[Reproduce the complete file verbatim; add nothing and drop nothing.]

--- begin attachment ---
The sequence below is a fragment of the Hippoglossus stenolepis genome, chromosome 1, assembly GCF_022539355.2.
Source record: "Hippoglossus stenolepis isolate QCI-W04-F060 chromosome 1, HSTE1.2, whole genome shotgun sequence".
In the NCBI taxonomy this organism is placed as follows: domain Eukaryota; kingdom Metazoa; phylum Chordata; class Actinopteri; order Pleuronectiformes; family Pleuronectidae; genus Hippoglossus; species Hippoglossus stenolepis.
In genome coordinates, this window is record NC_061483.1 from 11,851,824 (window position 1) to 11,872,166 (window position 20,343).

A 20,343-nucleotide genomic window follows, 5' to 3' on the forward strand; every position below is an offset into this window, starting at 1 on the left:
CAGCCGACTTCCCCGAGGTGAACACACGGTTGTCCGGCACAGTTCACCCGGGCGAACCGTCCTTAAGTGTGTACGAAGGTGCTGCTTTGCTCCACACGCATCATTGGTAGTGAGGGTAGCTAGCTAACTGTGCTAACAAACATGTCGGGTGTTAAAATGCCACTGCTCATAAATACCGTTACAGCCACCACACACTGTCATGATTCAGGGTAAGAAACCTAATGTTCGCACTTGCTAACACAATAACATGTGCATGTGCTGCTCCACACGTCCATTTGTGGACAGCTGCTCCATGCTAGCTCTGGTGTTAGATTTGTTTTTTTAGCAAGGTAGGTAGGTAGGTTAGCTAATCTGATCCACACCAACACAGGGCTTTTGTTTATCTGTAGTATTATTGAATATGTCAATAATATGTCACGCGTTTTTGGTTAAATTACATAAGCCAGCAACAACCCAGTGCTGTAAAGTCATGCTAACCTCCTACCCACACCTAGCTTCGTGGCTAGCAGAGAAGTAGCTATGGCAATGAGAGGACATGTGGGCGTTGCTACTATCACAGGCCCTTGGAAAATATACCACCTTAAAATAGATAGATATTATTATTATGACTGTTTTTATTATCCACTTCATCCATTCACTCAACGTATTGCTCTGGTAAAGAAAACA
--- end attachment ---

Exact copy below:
The sequence below is a fragment of the Hippoglossus stenolepis genome, chromosome 1, assembly GCF_022539355.2.
Source record: "Hippoglossus stenolepis isolate QCI-W04-F060 chromosome 1, HSTE1.2, whole genome shotgun sequence".
In the NCBI taxonomy this organism is placed as follows: domain Eukaryota; kingdom Metazoa; phylum Chordata; class Actinopteri; order Pleuronectiformes; family Pleuronectidae; genus Hippoglossus; species Hippoglossus stenolepis.
In genome coordinates, this window is record NC_061483.1 from 11,851,824 (window position 1) to 11,872,166 (window position 20,343).

A 20,343-nucleotide genomic window follows, 5' to 3' on the forward strand; every position below is an offset into this window, starting at 1 on the left:
CAGCCGACTTCCCCGAGGTGAACACACGGTTGTCCGGCACAGTTCACCCGGGCGAACCGTCCTTAAGTGTGTACGAAGGTGCTGCTTTGCTCCACACGCATCATTGGTAGTGAGGGTAGCTAGCTAACTGTGCTAACAAACATGTCGGGTGTTAAAATGCCACTGCTCATAAATACCGTTACAGCCACCACACACTGTCATGATTCAGGGTAAGAAACCTAATGTTCGCACTTGCTAACACAATAACATGTGCATGTGCTGCTCCACACGTCCATTTGTGGACAGCTGCTCCATGCTAGCTCTGGTGTTAGATTTGTTTTTTTAGCAAGGTAGGTAGGTAGGTTAGCTAATCTGATCCACACCAACACAGGGCTTTTGTTTATCTGTAGTATTATTGAATATGTCAATAATATGTCACGCGTTTTTGGTTAAATTACATAAGCCAGCAACAACCCAGTGCTGTAAAGTCATGCTAACCTCCTACCCACACCTAGCTTCGTGGCTAGCAGAGAAGTAGCTATGGCAATGAGAGGACATGTGGGCGTTGCTACTATCACAGGCCCTTGGAAAATATACCACCTTAAAATAGATAGATATTATTATTATGACTGTTTTTATTATCCACTTCATCCATTCACTCAACGTATTGCTCTGGTAAAGAAAACA